But this traditional diplomatic approach ignores the networked nature of the Arab Spring. Events are playing out in real time and in the open. These are genuine revolutions, but social media have served as an accelerant, enabling protests to jump borders while compressing the time that governments, including the United States, have to respond. Regimes have turned off the Internet and new media (Egypt) or traditional media (Syria), attempting to shut down these rebellions, but they have survived.
Six months ago, almost no one, including American diplomats, knew these reform networks existed. Now they are new political interest groups that must be taken seriously and fully engaged. Given their increased connectivity and situational awareness, protesters have specific demands. They want other countries to choose sides. They want recognition and support — now.
Whatever happens in the months ahead, Tunisia, Egypt, Libya, Yemen and even Syria will not be the same. Neither will other countries that have been able to contain or co-opt protest movements.
And while the United States waits for the region to draw a new map, hesitation carries real costs.
Reduced credibility now could translate into reduced influence down the road if these transitions are successful. Polling since the Arab Spring shows little change in regional attitudes toward the United States. In Egypt, while the United States never publicly called on President Hosni Mubarak to step down, President Obama pushed hard behind the scenes. But public opinion there gives the United States little if any credit. Elsewhere, the administration is seen as doing not enough (Bahrain) or too much (Saudi Arabia). Some of this is inevitable and attitudes could change over time, but so far there is no “new beginning” as Obama sought in his Cairo speech two years ago.
At a truly historic moment, the United States is an uncertain player. This is most evident in Syria. Last month, despite weeks of violence, Obama still gave Syrian President Bashar al-Assad a choice: “He can lead [the] transition or get out of the way.”
There is no plausible expectation that Assad will lead a process of reform, one that inevitably forces him and his cronies out of business. This U.S. caution reflects fear of the unknown and what might come next.
However, the “devil we know” not only violates the universal rights of his citizens but also constrains crucial U.S. national interests. Under Assad, Iran has a stronger influence on regional events. Syria continues to compromise Lebanon’s sovereignty and long-term interests. And it has now threatened to destabilize its border with Israel, political blackmail that undermines the U.S. pursuit of comprehensive peace in the Middle East.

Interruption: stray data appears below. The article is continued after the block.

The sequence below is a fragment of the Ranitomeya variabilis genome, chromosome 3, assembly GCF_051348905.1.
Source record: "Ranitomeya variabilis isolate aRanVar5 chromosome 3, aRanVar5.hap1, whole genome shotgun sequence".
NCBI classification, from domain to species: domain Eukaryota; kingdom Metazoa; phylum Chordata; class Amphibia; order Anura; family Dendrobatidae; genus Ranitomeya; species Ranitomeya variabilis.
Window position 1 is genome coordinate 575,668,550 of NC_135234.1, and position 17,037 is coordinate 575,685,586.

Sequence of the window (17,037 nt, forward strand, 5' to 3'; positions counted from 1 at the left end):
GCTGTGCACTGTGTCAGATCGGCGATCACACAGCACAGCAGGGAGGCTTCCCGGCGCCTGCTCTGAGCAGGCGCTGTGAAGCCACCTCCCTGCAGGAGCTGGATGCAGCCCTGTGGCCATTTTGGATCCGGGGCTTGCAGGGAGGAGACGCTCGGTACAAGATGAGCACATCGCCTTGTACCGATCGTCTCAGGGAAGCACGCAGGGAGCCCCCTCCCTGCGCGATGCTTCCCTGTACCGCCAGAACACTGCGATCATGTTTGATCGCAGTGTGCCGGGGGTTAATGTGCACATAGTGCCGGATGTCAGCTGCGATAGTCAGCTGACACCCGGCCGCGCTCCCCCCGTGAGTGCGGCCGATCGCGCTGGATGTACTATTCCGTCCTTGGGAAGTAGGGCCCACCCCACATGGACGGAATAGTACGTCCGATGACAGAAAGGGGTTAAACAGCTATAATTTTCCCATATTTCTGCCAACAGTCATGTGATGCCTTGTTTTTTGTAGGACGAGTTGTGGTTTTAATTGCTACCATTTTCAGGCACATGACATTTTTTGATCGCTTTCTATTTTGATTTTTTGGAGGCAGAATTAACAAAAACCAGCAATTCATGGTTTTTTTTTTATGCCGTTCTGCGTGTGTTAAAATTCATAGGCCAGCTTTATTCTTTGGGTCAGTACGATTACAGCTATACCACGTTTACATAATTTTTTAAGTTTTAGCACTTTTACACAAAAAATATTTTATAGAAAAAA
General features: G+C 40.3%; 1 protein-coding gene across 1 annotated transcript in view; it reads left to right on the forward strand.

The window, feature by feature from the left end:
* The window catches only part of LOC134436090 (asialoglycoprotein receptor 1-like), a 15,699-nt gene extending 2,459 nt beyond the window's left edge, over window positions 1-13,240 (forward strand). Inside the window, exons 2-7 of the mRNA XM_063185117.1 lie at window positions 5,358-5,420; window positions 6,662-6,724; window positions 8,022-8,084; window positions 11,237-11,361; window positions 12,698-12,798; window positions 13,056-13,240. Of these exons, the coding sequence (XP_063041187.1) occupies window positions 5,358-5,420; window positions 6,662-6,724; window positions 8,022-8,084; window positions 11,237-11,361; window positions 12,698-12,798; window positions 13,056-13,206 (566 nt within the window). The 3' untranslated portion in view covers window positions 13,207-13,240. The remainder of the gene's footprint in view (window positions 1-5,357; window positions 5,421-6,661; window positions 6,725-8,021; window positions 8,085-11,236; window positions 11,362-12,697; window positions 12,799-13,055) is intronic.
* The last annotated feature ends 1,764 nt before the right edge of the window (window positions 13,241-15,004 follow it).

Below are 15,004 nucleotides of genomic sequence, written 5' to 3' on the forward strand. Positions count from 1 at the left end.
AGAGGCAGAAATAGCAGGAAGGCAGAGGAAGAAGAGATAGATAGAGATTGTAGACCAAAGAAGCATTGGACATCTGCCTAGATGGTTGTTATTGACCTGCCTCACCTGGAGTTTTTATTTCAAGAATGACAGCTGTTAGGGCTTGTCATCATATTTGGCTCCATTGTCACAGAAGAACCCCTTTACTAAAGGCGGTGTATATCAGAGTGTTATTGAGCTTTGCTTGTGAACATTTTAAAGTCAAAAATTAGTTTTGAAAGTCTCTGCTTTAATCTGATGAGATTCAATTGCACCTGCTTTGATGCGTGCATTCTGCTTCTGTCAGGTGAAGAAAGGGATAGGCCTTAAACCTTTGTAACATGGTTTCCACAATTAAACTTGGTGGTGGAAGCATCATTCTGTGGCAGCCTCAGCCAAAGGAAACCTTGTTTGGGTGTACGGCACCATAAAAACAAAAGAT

Our president, through various speeches, has outlined a bold yet simple approach to the Arab Spring rooted in our values and long-term interests. We need to apply it to Syria.
Having declared on March 3 that “Moammar Qaddafi has lost the legitimacy to lead,” it is time to say the same about Assad. With Libya, the president took the lead and the international community followed. The response to Syria will not be the same — there is no military option at this point — but such a statement, long overdue, will send a strong signal to Syrian elites who continue to support the Assad regime, further isolate the regime politically and create a catalyst for additional international sanctions.
More important, by again taking the lead, the president will restore faith with those who continue to stand up to repressive regimes, not only in Syria but across the region. As he said on March 28, “Some nations may be able to turn a blind eye to atrocities that occur in other countries. The United States of America is different.”
Two years ago, as post-election violence roiled Tehran, the administration said little and let events speak volumes about the nature of the Iranian regime. In my view, that was the right decision and has led to a steady delegitimization of Iran’s rulers. Now, with dramatic events unfolding across the region, most remarkably in Syria, at stake are the credibility of the United States and whether we will stand up for our interests and our values.
We cannot solve the Syrian challenge overnight, but it is time to get off the fence and on the right side of history.
The writer, a former assistant secretary and spokesman for the State Department in the Obama administration, is the Omar Bradley chair of strategic leadership at Dickinson College, the Penn State Dickinson School of Law and School of International Affairs, and the Army War College. He is on Twitter: @pjcrowley.